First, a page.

CLEVELAND — Human eyes are not the only things that will need protected for the total solar eclipse. Electronic and other devices need protection as well.

What You Need To Know

  • Cameras, smartphones and telescopes need a special lens for protection when looking at the solar eclipse 

  • The devices can be purchased online but must be ISO regulated

  • The Great Lakes Science Center will have protective lenses available for viewers 

“One of the things we want to remind people of is just like they need to protect their eyes. They’ll want to protect their equipment,” said JonDarr Bradshaw with the Great Lakes Science Center.

Bradshaw said anything that has a lens is going to need a special filter.

“Without a filter you can permanently damage your cellphone, or your camera so you want to make sure that you’re protecting it,” Bradshaw said. “Professional photographers use special filters, astronomers use special filters as well so that they don’t damage their equipment, just like you might damage your eyes.”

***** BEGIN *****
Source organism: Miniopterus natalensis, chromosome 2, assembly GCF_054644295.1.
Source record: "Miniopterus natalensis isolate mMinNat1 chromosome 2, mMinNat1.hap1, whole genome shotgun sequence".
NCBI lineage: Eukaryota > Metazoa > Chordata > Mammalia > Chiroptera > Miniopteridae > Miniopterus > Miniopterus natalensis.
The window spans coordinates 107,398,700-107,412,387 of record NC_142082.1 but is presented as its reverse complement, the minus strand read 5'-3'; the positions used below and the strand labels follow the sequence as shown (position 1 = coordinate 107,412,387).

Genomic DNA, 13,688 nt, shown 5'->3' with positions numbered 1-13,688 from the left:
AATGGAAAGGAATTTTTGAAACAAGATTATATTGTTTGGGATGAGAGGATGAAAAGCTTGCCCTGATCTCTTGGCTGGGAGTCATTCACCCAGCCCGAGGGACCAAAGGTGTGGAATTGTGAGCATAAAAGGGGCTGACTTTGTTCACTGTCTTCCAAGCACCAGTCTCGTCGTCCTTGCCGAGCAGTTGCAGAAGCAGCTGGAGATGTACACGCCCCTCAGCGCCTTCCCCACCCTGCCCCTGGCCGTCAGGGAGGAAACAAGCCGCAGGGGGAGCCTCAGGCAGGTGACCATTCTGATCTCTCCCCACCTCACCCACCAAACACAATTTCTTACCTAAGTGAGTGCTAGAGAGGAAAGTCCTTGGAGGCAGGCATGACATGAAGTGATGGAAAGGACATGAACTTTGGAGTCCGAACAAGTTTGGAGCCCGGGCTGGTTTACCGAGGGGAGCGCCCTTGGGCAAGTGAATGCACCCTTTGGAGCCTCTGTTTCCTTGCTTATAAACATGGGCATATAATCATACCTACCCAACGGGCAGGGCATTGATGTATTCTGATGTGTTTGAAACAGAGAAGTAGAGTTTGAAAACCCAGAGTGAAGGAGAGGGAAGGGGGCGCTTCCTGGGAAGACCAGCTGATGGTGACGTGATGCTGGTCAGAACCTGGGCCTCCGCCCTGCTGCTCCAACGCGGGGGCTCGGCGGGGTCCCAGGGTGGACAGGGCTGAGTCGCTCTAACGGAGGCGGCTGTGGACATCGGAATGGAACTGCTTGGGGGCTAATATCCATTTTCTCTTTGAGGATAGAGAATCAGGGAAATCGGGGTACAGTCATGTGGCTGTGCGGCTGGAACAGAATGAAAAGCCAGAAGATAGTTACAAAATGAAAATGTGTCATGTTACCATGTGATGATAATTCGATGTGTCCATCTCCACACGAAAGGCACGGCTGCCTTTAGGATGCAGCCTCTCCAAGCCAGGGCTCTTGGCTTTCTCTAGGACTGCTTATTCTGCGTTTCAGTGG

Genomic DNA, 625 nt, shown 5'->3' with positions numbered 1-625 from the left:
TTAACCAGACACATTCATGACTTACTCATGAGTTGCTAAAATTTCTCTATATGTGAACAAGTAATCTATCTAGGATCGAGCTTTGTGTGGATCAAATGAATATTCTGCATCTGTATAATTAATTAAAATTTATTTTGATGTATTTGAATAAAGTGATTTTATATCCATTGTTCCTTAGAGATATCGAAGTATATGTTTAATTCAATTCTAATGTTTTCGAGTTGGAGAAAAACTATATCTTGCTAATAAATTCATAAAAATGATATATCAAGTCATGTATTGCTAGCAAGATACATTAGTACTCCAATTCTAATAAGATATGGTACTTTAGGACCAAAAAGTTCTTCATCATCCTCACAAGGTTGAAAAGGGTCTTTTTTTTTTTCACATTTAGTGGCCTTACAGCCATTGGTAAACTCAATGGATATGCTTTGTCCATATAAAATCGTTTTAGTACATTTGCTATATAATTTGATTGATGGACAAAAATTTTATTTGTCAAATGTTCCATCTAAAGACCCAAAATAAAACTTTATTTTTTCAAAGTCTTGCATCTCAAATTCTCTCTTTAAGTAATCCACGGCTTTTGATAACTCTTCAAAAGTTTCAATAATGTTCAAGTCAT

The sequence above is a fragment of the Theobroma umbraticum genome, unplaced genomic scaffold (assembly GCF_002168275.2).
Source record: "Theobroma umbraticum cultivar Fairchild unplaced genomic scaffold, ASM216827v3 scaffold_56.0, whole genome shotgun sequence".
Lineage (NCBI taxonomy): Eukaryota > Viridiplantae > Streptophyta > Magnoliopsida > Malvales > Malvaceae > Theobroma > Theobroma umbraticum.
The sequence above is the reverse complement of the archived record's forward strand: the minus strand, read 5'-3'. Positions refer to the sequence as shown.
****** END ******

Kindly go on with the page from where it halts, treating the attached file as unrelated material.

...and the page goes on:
There are multiple options when it comes to finding those filters and what capabilities they have, but buyers should make sure anything purchased online is labeled as ISO regulated.

One Northeast Ohio company has presented a product that essentially takes care of two issues at once.

“This is Safeshot,” said Jordan Katz, owner of Grafix Plastics, as he held up the device. “It’s a double function. It allows you to use this window to look through this window at the eclipse safely with your eyes and then it has this window which is optimized for protecting your smartphone and allowing your smartphone to image during the eclipse.”

Katz said people should think of their smartphone sensors just like they think of their eyes.

“That the longer the sensor is exposed to the light rays of the sun, the more chance it has getting damaged,” Katz said. “And so there are all kinds of effects that can happen like burning, or speckling, or other things.”

As for protecting telescopes, Bradshaw said the same theory applies.

“It has the same type of material that you find here in the glasses but this is specifically fitted to fit over the end of our telescope,” Bradshaw said.